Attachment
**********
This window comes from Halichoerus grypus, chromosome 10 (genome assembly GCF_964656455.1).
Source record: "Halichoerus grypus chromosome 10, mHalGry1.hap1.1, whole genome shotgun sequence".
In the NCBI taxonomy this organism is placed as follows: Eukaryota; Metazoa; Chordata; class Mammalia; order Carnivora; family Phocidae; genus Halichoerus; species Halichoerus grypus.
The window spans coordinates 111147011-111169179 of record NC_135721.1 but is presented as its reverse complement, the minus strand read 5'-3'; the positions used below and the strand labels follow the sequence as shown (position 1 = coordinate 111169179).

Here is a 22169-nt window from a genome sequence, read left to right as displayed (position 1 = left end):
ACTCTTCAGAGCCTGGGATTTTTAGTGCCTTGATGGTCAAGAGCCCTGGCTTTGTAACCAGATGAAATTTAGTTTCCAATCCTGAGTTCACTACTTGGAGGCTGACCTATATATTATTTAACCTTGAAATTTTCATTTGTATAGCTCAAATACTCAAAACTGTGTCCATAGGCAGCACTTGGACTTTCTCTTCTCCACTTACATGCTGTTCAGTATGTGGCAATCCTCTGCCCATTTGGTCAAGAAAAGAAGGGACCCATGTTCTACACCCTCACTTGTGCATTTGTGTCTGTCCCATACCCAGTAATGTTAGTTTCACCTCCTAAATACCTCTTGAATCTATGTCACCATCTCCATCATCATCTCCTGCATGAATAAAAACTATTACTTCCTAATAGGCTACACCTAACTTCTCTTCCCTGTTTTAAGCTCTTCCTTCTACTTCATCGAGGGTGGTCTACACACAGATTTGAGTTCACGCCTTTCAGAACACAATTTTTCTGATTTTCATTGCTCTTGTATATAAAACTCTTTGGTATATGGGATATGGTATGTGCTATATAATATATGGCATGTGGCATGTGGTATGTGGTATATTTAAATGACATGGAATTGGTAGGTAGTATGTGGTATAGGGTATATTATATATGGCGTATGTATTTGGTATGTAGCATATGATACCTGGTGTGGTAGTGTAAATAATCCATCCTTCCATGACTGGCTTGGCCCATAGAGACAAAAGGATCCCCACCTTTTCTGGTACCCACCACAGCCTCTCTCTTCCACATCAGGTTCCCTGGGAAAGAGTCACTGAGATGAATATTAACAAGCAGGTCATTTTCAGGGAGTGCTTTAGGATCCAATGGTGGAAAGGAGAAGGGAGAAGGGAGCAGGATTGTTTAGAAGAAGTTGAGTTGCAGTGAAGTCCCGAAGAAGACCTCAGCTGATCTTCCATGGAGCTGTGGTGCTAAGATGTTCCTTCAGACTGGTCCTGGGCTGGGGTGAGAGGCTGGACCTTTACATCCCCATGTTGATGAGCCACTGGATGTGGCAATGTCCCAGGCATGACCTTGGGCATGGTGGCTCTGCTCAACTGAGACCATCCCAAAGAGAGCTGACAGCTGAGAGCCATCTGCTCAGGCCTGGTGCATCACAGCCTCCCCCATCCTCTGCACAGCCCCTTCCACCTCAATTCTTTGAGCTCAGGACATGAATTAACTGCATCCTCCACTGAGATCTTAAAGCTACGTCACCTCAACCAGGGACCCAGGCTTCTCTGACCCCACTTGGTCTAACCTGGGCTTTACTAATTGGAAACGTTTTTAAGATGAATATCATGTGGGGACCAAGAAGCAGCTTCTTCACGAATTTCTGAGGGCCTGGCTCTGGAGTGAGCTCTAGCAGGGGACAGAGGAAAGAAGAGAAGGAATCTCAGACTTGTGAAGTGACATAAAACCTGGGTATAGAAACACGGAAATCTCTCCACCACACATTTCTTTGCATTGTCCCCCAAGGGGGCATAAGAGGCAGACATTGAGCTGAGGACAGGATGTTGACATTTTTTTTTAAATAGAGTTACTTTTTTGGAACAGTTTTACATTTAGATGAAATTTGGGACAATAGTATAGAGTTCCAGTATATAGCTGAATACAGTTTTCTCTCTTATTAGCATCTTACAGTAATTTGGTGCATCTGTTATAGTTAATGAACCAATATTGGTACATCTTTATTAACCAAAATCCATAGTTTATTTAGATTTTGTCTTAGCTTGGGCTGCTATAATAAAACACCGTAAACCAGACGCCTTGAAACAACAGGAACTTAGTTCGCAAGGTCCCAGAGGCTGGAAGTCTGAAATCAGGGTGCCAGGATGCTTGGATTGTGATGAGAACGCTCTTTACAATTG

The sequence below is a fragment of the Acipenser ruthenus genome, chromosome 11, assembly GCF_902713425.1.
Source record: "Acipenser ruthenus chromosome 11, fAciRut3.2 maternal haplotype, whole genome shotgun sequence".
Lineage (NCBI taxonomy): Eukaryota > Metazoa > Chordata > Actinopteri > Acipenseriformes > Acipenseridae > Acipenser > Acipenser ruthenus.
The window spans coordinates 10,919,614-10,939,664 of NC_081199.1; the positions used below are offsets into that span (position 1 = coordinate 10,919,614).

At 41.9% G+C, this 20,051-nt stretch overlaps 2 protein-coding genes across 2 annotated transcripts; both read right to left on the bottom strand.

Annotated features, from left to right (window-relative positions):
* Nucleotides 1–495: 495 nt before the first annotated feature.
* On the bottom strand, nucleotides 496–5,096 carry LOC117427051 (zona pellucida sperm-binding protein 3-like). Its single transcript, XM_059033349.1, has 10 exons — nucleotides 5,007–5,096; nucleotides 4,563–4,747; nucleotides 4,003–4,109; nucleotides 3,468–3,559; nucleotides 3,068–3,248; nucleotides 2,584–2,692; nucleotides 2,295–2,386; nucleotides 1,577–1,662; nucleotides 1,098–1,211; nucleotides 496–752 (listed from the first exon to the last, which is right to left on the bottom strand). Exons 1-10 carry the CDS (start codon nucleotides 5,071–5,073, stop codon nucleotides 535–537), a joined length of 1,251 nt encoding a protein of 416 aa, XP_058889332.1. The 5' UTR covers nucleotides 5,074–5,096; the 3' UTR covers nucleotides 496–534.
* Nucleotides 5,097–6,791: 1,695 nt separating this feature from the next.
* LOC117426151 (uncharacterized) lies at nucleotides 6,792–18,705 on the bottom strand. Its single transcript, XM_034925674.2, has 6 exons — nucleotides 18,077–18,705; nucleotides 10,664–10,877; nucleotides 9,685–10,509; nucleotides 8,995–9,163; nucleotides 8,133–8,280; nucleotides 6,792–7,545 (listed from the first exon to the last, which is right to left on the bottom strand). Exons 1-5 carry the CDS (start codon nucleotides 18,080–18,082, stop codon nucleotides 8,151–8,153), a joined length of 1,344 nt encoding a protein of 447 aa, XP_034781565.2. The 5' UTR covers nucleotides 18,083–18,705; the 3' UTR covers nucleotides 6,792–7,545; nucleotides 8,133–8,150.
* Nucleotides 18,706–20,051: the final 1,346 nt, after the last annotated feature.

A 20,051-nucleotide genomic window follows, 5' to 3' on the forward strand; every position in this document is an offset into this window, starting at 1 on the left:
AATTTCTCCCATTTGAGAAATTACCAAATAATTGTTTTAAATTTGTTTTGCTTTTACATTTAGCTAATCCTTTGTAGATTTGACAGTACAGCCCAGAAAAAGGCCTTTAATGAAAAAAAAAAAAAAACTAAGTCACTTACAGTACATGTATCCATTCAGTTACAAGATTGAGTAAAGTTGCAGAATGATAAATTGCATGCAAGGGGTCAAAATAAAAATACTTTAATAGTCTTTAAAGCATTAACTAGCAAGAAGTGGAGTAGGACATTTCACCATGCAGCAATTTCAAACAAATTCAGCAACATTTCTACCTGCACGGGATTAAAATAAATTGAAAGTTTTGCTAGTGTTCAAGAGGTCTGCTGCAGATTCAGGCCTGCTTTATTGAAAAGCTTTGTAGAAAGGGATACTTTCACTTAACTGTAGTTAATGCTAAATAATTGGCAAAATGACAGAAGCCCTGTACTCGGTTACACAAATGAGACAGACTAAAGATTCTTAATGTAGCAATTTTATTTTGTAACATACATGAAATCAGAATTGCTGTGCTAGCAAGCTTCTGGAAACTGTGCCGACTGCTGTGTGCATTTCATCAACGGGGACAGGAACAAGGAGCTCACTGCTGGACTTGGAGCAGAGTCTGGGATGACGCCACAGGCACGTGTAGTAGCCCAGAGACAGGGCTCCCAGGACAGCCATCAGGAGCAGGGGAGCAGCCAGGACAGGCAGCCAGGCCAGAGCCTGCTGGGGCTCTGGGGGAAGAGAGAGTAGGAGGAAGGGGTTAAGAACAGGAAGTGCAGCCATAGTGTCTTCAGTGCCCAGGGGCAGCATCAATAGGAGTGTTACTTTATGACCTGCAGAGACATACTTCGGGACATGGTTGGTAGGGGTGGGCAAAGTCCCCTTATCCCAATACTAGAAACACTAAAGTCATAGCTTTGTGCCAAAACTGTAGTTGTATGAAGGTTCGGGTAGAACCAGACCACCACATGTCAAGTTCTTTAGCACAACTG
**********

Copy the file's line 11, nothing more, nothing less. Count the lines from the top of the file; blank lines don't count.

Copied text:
At 41.9% G+C, this 20,051-nt stretch overlaps 2 protein-coding genes across 2 annotated transcripts; both read right to left on the bottom strand.